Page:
Although Crawford's contract will be unattractive to suitors, Milwaukee's 2014 payroll is also the highest it's been in the 21st century. The Brewers have been a surprising team this year and surely believe they are contenders. Crawford's veteran presence may help fill an important void on the team.
If anything, he'll be an upgrade from the current right-field combo of Logan Schafer and Caleb Gindl. In 66 combined at-bats, the two youngsters are hitting .196 with zero home runs and five runs batted in.
Trade an Outfielder for Infield Depth
The depth of the Dodgers' infield is the polar opposite of the outfield. Beyond established veterans Adrian Gonzalez, Hanley Ramirez and Juan Uribe, there's not much to speak of.
Colletti always likes having a super utility infielder that isn't known for power but rather versatility. Last season, it was Nick Punto. This year, it's Justin Turner.
The only problem is that Turner hasn't been turning in much production when he gets a chance to play. He began the week hitting just .180 in 65 at bats.
Here are some potential deals that might solve issues surrounding the Dodgers' infield depth:
Andre Ethier and Chone Figgins for Adam Lind
The Blue Jays' Adam Lind might be a good fit in Los Angeles. What the Dodgers have been lacking in recent years is a powerful left-handed bat off the bench. Lind has been relegated to designated hitting duties with occasional starts at first base behind Edwin Encarnacion in Toronto. He hit 23 home runs last season, far more than the combined total of Dodgers' bench players in 2013.
Lind is off to a slower start this year, with just two home runs. Still, his .306 average is a bright spot along with his 118 home runs over the past five seasons.
While Toronto has a fully loaded outfield with Melky Cabrera, Colby Rasmus and Jose Bautista, Ethier could still make the occasional start like he is doing now with the Dodgers.
But with the designated hitter in the American League, he'd be guaranteed even more at-bats than he's receiving in Los Angeles.
Lind could be a fine backup to Adrian Gonzalez at first base, and he has outfield experience. Lind would essentially play Chone Figgins' current role, but with the added power from the left side—something that's been missing from Mattingly's bench. Figgins would simply be a throw-in.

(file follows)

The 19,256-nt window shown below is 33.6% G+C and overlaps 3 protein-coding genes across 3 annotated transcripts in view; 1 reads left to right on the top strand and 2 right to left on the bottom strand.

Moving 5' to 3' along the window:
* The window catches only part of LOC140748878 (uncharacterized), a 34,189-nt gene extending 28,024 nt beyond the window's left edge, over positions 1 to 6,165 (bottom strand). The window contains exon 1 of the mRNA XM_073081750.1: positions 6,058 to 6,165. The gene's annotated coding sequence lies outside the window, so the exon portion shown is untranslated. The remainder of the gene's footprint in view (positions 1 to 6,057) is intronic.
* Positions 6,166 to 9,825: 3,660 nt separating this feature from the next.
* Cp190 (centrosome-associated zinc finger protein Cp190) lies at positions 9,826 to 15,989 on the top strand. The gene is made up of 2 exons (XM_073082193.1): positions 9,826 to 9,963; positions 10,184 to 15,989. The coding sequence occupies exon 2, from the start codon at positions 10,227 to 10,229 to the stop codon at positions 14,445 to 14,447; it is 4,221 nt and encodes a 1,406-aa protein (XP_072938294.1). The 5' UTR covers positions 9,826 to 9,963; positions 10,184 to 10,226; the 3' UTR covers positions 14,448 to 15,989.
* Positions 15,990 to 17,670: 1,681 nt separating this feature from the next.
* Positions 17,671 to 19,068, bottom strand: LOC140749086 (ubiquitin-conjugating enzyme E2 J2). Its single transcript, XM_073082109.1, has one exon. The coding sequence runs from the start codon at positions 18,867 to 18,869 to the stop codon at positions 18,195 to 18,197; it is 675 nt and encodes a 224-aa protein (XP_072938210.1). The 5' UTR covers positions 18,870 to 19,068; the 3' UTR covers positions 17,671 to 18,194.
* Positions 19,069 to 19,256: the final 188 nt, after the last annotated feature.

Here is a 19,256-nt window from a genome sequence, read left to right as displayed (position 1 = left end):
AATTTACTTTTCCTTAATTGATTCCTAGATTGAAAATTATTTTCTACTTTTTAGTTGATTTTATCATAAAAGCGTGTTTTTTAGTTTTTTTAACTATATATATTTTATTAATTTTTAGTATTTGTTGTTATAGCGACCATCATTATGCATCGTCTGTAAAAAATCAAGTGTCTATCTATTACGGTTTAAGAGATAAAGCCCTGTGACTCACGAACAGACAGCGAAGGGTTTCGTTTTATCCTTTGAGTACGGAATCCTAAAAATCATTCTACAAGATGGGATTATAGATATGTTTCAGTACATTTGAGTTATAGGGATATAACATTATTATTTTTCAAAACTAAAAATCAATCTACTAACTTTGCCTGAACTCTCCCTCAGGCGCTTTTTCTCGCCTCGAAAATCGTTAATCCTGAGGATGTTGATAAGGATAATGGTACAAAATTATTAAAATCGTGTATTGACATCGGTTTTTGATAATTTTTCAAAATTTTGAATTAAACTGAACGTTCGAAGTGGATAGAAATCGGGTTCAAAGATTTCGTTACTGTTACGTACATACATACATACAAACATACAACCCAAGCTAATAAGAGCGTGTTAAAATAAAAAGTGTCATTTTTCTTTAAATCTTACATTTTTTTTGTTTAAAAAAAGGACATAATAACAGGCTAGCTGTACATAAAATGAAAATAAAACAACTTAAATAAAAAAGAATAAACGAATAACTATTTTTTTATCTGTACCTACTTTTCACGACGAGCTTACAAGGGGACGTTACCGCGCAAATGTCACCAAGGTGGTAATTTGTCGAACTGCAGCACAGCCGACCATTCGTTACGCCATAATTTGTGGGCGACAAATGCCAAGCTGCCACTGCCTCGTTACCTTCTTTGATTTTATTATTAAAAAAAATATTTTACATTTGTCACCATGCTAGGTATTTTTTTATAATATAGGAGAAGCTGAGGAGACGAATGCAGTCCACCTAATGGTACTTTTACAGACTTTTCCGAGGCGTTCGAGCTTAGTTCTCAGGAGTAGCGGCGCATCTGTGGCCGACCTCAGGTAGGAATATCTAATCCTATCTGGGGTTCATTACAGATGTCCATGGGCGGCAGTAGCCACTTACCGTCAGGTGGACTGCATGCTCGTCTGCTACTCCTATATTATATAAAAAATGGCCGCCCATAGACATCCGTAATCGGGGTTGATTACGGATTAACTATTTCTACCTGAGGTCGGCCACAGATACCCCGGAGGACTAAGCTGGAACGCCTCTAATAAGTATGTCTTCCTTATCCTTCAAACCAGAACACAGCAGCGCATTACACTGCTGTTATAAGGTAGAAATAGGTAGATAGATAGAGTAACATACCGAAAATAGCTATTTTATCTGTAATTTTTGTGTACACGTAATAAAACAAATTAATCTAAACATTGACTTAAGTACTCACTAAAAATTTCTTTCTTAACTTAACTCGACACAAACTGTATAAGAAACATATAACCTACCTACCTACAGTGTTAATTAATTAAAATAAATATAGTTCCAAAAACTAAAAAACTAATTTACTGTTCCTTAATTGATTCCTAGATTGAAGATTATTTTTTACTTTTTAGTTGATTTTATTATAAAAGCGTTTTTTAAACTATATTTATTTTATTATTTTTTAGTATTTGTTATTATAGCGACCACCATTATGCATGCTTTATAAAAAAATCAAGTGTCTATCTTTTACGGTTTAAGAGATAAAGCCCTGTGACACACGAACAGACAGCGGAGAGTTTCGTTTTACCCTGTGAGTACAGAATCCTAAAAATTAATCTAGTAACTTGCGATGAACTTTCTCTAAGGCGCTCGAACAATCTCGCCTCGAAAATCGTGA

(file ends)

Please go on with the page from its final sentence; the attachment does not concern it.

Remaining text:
Carl Crawford and Justin Turner for Conor Gillaspie and Matt Lindstrom
This trade with the Chicago White Sox would bring in both a left-handed bat off the bench along with a veteran relief pitcher. Conor Gillaspie, who hit 13 home runs last season, can play both corner infield positions. Juan Uribe's recent hamstring injury has raised even more questions about the Dodgers' lack of infield depth.
The Jerry Reinsdorf-owned White Sox would be able to handle Crawford's contract. This is assuming that Chicago is not one of the teams to which the outfielder can block a deal, per a stipulation in his contract.
The White Sox should be able to easily plug Crawford into their outfield shuffle. The team doesn't have any proven outfielders outside of Alejandro De Aza and Dayan Viciedo, although they will look to develop Adam Eaton when he returns from the disabled list.
Matt Lindstrom is currently closing out games for Chicago and has turned in a solid 2.81 ERA. Although he has blown three of eight save chances, the hard-throwing right-hander wouldn't be called upon to finish games in Los Angeles. Rather, he could be used in place of the struggling Brian Wilson.
It's no secret that the Dodgers have underwhelmed so far in 2014. Still, they are above .500 and not in last place like they were at this point a year ago. If there's a team that knows about flipping a switch, it's the one that went on a 42-8 run last season.
The Dodgers remain one of the most talented squads in the league and should be able to gather momentum sooner rather than later. It's not time for Colletti to pull the trigger on these panic trades just yet, but they should be considered if things don't turn around over the next few months.
All stats courtesy of ESPN.com unless otherwise noted.